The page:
Tough as Iron: Nowalk shares story of domestic violence

Cori Nowalk, owner of Running Iron Cafe, created her own recipes for the restaurant's menu.

Cori Nowalk, owner of Running Iron Cafe, created her own recipes for the restaurant's menu.

Behind every local business is a success story and for Cori Nowalk of Running Iron Cafe, it took years of strength.

If she never left her hometown in Pennsylvania, she would have never met her present partner and let alone launch her restaurant in Fallon.

Or even worse — she could have been killed by her ex-husband.

“He attacked me in the house I’ve lived in since I was a baby,” Nowalk said. “I saw him coming down the hallway with a tire iron and he smashed it into my head.”

Five years prior to moving to Fallon, Nowalk’s ex-husband struck her 144 times from head to toe. At the time, he wasn’t living in the household with Nowalk as they were separated for over two years.

But luckily, she was able to get dispatchers through 911 to listen to the entire time as she had already been on the phone with her current partner.

“I shouted out his name so dispatchers could hear,” she said. “He had my head locked in between his legs. I bit his calf and left a mark.”

Her injuries required care flight to a hospital in Pittsburgh — he was covered in her blood, as Nowalk describes it.

It took her 18 months to heal physically — and emotionally.

“He knocked me in the back of the head and I laid flat,” she said. “He said, ‘I hate you and I wish you would die,’ and left.”

When her ex-husband left, he went back to his mother’s home and took their daughter, who was 3 years old at the time. He was missing for over five hours and an Amber Alert wasn’t even addressed, Norwalk said.

But thankfully, the police located the man and Nowalk’s daughter.

He received a 10-year minimum prison sentence; he will be released in 2020.

“Him getting handcuffed is the only memory she will have of her father and he’ll never know her,” Nowalk said. “Now, my daughter knows some things about him but nothing negative because she’s a part of him.”

According to the National Coalition Against Domestic Violence, nearly 20 people per minute on average are physically abused by an intimate partner in the country.

As Nowalk experienced an assault herself, she hopes her story will encourage others to take control, speak up, and recognize the warning signs of domestic abuse in a relationship.

Some of Nowalk’s top advice for victims is to seek help at a domestic violence intervention to provide emergency and long-term shelter, counseling, and confidential address programs.

“You have to act and not panic,” she said. “Not every town in Nevada has a domestic violence center. You have to constantly be aware and find a balance.”

There is one center in Fallon. Nowalk’s hometown didn’t have a domestic violence center, but she leaned on supportive family and friends.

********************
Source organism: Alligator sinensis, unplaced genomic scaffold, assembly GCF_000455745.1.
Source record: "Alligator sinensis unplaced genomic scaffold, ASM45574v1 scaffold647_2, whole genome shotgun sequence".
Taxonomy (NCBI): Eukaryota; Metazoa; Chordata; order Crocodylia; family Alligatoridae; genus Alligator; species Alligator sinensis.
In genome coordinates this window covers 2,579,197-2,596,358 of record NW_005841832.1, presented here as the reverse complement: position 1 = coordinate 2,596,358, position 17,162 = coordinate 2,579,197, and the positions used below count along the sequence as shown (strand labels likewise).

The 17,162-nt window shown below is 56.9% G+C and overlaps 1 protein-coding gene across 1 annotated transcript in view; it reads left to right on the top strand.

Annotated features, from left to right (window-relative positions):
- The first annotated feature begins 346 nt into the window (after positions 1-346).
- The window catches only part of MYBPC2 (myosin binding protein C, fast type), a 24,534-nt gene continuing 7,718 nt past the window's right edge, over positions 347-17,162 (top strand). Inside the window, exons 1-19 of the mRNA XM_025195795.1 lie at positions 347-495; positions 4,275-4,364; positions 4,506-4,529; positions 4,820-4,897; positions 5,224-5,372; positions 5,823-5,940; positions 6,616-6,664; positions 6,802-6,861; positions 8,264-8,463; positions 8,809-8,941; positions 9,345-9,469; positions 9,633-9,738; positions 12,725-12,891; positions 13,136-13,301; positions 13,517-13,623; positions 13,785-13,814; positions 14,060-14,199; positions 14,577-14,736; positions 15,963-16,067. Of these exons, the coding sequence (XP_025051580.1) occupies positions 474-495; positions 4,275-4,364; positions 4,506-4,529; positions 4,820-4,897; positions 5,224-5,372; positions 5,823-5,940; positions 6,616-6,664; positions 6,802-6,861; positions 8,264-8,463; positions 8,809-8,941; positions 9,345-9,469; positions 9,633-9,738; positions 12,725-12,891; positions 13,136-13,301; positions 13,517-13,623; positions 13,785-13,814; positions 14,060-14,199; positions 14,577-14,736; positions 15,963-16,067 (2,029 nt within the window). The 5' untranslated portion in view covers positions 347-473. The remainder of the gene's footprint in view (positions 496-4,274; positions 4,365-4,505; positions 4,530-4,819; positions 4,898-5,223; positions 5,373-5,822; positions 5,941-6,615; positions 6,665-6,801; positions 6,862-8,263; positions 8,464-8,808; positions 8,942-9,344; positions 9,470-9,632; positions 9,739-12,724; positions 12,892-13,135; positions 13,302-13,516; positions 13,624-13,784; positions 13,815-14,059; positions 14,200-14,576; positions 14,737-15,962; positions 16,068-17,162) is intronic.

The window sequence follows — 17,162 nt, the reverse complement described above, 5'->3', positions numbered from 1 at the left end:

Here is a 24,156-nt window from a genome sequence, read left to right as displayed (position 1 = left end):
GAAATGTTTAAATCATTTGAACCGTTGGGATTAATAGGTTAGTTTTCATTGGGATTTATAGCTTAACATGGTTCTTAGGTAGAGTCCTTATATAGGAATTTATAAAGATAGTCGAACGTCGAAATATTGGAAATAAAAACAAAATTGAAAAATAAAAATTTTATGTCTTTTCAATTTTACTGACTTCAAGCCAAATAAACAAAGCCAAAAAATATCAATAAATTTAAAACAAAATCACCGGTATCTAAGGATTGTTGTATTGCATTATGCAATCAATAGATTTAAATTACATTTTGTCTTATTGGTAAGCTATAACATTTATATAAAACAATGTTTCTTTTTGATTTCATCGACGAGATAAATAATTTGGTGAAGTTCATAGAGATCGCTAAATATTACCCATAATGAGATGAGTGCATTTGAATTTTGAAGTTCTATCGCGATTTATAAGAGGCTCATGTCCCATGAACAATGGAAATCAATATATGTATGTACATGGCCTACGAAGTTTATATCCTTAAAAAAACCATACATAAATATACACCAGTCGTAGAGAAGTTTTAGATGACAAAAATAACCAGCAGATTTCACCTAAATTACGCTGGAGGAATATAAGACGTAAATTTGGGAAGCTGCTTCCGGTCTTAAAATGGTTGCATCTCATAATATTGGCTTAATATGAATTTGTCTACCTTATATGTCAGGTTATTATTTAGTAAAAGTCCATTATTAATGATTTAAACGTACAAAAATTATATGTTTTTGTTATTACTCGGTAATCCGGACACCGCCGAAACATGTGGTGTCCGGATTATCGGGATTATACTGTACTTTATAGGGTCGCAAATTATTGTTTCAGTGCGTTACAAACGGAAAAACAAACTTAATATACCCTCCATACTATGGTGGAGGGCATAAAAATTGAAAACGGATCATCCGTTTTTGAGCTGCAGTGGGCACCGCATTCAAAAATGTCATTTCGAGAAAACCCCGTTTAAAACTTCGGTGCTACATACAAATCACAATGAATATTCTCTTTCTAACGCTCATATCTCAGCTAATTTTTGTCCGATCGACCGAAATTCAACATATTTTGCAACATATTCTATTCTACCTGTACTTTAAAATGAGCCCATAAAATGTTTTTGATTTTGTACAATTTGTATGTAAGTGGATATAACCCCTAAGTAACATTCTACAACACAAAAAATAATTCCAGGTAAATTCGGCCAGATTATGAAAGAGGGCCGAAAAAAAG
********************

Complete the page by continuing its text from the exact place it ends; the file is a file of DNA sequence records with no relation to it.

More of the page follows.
“I was already over him and he didn’t like that he didn’t have control,” she said. “You can’t rely on the fact he’s not physical. He could be emotionally and verbally abusive as well.”

Nowalk also said it’s important to document every detail to present to law enforcement. She also advises self-defense classes or obtaining a CWC to help a victim gain confidence, if comfortable.

“I tolerated the threats and every time he blew a small gasket over things,” she said. “I felt silly if I reacted to it. Although he was only 5-feet 1-inch, he was full of rage.”

Although the 2,000-mile distance helps, Nowalk said she has to continually plan for when her ex-husband is released, especially since his family is not on her side, she said.

But she doesn’t recommend victims to continue running.

“I’ve allowed all of this to help me move forward,” she said. “I have about five years to accomplish what I want to do. I had to give myself permission to dream again.”

One of her dreams came true as she opened Running Iron Cafe in 2016. Both of her parents were involved in the restaurant industry and she’s been working in it since she was 14 years old.

Nowalk named the restaurant after the cattle branding tool as she is a ranching and horse fanatic herself — a perfect theme for Fallon.

The story on how she got to Fallon, though, is all based on her new love with her current partner, Hill, an alumni of Fernley High School.

She met Hill online in a Facebook group dedicated to ranching. She didn’t meet him in person until he flew to Pittsburgh to see her in the hospital after the assault.

Five years after the assault, Nowalk’s had some revelations about her past.

“I forgive him though,” she said. “Something caused him to be that way.”

Running Iron has moved through a couple of local locations, such as 2055 Trento Lane, now Ana’s Cafe. Nowalk was the third owner of the building as Hill worked on Trento and the owners of former Squeezy’s offered Nowalk the restaurant.

Now at 715 S. Taylor St., Running Iron Cafe is one of Fallon’s most popular sit-down restaurants for gatherings and is undergoing an expansion.

“You can change your life, what you go through is not permanent,” she said. “There’s love after it.”


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